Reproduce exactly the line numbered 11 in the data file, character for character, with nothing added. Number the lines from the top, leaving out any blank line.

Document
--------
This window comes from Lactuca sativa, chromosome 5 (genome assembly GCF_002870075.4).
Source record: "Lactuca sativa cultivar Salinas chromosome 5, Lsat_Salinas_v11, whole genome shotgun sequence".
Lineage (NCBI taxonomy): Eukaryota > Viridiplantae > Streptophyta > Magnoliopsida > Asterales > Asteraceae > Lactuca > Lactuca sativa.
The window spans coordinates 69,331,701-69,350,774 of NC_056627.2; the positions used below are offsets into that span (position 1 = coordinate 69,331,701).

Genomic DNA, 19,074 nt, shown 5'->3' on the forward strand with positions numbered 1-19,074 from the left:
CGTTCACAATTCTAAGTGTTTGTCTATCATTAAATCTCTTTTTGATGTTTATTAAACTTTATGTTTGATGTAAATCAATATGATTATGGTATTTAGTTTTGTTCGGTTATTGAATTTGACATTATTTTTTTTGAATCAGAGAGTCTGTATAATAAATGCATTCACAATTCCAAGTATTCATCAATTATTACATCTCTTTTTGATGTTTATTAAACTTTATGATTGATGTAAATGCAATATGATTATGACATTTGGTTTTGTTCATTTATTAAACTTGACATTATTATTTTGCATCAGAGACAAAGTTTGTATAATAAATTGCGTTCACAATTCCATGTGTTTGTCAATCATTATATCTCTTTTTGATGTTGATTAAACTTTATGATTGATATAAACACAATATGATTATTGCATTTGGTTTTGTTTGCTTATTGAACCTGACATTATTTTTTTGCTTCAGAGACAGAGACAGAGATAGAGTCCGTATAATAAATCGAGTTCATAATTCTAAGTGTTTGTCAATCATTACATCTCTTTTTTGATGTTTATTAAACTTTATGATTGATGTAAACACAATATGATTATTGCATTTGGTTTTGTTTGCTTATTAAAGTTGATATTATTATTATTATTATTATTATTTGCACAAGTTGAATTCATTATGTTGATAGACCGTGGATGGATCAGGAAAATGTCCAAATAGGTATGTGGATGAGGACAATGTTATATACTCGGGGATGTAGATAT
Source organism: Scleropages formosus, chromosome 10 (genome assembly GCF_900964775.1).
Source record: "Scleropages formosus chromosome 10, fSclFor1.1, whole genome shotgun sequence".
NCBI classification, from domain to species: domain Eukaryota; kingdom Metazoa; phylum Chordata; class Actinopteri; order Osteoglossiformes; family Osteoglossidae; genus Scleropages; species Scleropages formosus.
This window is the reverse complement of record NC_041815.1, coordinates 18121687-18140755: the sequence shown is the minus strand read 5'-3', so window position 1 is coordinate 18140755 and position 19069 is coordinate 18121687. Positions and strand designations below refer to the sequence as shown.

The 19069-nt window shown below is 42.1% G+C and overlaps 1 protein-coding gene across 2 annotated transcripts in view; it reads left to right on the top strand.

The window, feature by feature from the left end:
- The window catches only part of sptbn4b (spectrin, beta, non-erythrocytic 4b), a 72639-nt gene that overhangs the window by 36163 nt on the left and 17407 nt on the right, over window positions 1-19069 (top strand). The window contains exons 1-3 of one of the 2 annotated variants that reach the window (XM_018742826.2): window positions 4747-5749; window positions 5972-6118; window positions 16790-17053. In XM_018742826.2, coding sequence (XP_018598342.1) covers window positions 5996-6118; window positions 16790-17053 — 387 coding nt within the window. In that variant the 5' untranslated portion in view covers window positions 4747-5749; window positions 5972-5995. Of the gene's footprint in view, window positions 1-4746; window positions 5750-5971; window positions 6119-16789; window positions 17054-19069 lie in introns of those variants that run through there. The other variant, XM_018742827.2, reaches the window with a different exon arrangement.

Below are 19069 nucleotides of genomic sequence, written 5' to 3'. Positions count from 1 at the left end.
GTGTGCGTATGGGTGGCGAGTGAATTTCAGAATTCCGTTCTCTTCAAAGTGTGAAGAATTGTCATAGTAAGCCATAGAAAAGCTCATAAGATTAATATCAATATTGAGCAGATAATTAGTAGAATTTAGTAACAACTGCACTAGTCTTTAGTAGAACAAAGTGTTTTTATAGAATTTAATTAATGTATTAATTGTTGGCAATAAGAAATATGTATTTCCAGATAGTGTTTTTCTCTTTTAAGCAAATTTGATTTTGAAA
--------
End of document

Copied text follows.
The 19069-nt window shown below is 42.1% G+C and overlaps 1 protein-coding gene across 2 annotated transcripts in view; it reads left to right on the top strand.